This skills course introduces students to effective formats and style for written communication with U.S. lawyers. In written comments and personal conferences as well as in class, professors emphasize prediction of probable court holdings through the analysis and synthesis of judicial decisions and statutes as well as the use of fact argument and analogy.
Professional Responsibility | 3 units
The goal of this course is to help prepare students for the ethical dilemmas they will face in legal settings. The course will examine the nature and types of lawyer regulation, client-attorney relationships, confidentiality rules, conflicts of interest, duties to courts, adversaries and third parties, client solicitation and billing, and access to legal services. The course addresses the ABA Model Rules of Professional Conduct, the California Rules of Professional Conduct, relevant sections of the California Business and Professions Code and also considers ethical duties arising under common law and other sources of authority.
Business Associations | 3 units
This course is a survey of the law of business associations, emphasizing corporations and issues and problems relating to corporate governance. The course covers publicly and closely held corporations, the organization of business associations, the distribution of power and control between management and shareholders, with a focus on the fiduciary duties of directors and officers. In this regard, students explore the developing notions of fiduciary duties to shareholders and other stakeholders. The course explores the rapidly evolving nationalization of corporate governance standards and its implications. The course further focuses on practical application of the material by applying the fundamentals of corporate organization through collaborative class exercises.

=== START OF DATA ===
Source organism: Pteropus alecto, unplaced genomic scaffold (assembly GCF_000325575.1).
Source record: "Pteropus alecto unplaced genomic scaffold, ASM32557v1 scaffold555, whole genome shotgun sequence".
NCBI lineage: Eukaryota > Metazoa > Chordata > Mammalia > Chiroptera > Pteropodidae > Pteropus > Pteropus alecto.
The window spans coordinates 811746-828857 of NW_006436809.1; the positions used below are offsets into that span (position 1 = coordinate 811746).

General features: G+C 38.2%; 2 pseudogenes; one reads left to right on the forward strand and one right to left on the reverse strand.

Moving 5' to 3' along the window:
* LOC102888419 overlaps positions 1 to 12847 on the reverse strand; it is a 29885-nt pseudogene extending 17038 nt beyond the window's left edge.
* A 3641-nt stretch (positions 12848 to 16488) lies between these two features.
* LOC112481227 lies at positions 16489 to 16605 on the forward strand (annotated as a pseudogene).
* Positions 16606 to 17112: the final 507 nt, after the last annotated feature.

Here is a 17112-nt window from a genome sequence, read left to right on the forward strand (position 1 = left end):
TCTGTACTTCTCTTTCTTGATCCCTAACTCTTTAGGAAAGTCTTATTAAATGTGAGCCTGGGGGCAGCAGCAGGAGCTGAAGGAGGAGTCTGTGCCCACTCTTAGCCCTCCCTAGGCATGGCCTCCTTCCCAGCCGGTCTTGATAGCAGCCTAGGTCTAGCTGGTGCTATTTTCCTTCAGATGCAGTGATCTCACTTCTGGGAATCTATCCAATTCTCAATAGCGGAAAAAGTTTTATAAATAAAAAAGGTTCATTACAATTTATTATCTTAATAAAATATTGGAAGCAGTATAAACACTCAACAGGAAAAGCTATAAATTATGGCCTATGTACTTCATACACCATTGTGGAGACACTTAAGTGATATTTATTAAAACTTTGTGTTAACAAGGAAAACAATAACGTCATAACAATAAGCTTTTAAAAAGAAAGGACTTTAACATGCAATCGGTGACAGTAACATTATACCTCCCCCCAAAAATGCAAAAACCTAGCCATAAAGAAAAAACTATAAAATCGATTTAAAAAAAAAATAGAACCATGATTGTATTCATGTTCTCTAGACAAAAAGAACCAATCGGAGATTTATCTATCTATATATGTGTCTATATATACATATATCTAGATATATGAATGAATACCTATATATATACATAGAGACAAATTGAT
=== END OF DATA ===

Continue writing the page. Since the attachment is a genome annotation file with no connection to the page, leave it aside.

Intellectual Property | 3 units